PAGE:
7TV 2nd Edition

What is 7TV?

7TV is a fun, cinematic style skirmish that allows you to recreate and game in any film or tv show you like across many cinematic worlds. Relive some of 7TV Studio’s great lost shows or create your own and reach new audiences!We currently have three different settings:

  • 7TV: Inch High Spy-Fi is set in the high-octane spy-fi action 1960s and 70s cult TV shows. Spies, minions, masterminds, ghosts, aliens, officialdom, hitmen, coppers and metal killers are all waiting for you.
  • 7TV: Apocalypse takes is set in many post apocalyptic, gritty video-nasty age! Fight across a world full of zombies, survivors, mutants, Giant Ants, wastelands cultists, brutal mohican-sporting warlords, simian overlords! Plus you can enjoy the white line nightmare with new vehicle combat rules.
  • 7TV: Pulp takes the rules back to the 1930s to explore the thrilling adventures of the classic cliffhanger serials


The basic rules allow you to put together a cast of between 3 and 24 (or more!) models and fight other casts in abandoned warehouses, secret volcano lairs, forbidding jungles and underwater bases – in fact anywhere you like! Use your star qualities, special effects and gadgets to get your mission accomplished before the countdown ends and the episode is over. The core rules are generic, so if you’ve seen it on screen or had a dream about your perfect lineup, you can put your cast together quicker than ever before.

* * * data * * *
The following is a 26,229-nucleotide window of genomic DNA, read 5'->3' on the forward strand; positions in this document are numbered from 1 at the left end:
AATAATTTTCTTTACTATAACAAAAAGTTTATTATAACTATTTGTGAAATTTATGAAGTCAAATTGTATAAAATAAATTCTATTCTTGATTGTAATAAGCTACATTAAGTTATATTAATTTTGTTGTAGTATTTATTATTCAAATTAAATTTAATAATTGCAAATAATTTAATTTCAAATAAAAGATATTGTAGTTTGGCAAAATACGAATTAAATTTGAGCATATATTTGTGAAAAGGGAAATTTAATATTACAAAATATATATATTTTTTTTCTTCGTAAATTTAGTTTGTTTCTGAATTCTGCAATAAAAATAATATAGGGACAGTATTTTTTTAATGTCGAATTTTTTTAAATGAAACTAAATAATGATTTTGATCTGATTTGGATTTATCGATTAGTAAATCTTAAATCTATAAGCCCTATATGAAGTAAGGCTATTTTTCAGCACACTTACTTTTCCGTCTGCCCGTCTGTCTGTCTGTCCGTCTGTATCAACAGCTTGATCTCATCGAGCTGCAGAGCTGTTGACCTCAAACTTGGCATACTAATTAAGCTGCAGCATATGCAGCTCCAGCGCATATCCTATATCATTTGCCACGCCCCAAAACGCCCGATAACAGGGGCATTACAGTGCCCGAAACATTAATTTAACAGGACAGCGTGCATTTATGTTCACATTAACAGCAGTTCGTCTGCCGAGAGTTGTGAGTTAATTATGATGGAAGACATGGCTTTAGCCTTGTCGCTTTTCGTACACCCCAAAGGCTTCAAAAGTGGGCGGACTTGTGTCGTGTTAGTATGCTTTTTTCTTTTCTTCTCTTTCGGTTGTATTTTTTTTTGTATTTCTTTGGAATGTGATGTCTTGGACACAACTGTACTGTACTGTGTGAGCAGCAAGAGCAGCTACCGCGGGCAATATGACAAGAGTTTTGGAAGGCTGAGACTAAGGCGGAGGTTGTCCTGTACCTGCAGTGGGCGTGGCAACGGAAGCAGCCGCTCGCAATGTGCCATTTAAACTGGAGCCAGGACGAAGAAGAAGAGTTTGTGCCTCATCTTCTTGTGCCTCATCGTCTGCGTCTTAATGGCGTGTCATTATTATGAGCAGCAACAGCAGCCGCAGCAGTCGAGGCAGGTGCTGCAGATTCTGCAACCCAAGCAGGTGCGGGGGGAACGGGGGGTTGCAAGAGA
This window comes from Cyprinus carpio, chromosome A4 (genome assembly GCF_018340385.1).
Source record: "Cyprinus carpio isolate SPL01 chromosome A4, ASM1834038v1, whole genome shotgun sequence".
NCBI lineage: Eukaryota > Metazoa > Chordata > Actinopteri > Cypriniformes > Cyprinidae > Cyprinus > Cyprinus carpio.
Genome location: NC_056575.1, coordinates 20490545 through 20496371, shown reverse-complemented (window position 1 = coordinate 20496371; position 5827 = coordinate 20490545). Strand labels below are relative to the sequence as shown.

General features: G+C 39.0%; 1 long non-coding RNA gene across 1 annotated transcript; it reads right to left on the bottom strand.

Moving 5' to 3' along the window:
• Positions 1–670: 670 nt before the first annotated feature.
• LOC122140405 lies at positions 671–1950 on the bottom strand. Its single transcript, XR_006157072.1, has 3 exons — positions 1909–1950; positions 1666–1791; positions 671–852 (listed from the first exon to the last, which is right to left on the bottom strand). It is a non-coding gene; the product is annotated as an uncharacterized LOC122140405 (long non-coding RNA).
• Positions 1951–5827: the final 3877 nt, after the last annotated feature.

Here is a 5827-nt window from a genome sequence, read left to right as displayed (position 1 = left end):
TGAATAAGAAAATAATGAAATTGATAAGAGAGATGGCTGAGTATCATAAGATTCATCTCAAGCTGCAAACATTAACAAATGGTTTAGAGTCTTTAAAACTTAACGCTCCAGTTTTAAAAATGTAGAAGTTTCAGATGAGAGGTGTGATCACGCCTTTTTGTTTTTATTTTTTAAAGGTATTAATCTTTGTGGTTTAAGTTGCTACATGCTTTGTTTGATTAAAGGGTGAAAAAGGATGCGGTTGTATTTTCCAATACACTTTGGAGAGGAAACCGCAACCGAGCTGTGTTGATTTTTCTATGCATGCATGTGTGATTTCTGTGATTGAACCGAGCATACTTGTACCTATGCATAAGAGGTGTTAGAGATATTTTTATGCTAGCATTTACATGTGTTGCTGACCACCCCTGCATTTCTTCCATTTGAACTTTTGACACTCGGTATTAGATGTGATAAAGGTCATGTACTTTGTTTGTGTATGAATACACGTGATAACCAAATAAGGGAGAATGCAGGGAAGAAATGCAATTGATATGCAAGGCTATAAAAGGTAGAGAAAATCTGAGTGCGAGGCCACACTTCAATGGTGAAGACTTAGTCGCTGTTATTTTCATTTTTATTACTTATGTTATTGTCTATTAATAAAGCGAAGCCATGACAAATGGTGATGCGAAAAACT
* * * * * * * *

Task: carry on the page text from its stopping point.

What’s the 2nd Edition?

The original 7TV game was (and is, it’s still available) great, but we’ve taken the time working on a 2nd edition to make it simpler but more demanding, and quicker to create a cast and play the game. We’ve reduced the numbers, combined a lot of the mechanics and just screwed the lid on the game much tighter to give you an even more immersive TV and film experience. The core game has new model types for more choice, rules such as the countdown to drive the action and genres for your casts to force you to make tricky choices as to what to include in your casts.

Fire vs Water!

Making a 7TV 2nd Edition cast

There are two ways to make a 7TV cast; open casting and using a Programme Guide. The Programme Guides each detail in full the personalities and rules for all the models from one of 7TV Studios TV shows. Open casting is the system in the core rules, and allows you to choose a wide range of generic models to fit the kind of cast you’d like to build.

First you choose either a heroic or villainous cast. Each side gets a different mix of Stars, Co-Stars, Extras and vehicles to choose from. Then you choose your cast’s ratings – both sides play with an equal ratings value). This could be between 25 for a small game to 50 or more for a climactic blowout.

Then you choose your Stars and Co-Stars. These are highly rated, but have excellent abilities. You have to include at least one Star or Co-Star model to lead your cast. Each one has access to two or more genres, or which there are 7: Civilian, Crime, Law and Order, Military, Science, Secret and Unknown. Then you pick your Extras (and vehicles). These provide the numbers your cast will need, but you can only include a particular Extra or vehicle if they share at least one genre with one or more of your Stars or Co-Stars. Tricksy.

Genre Icons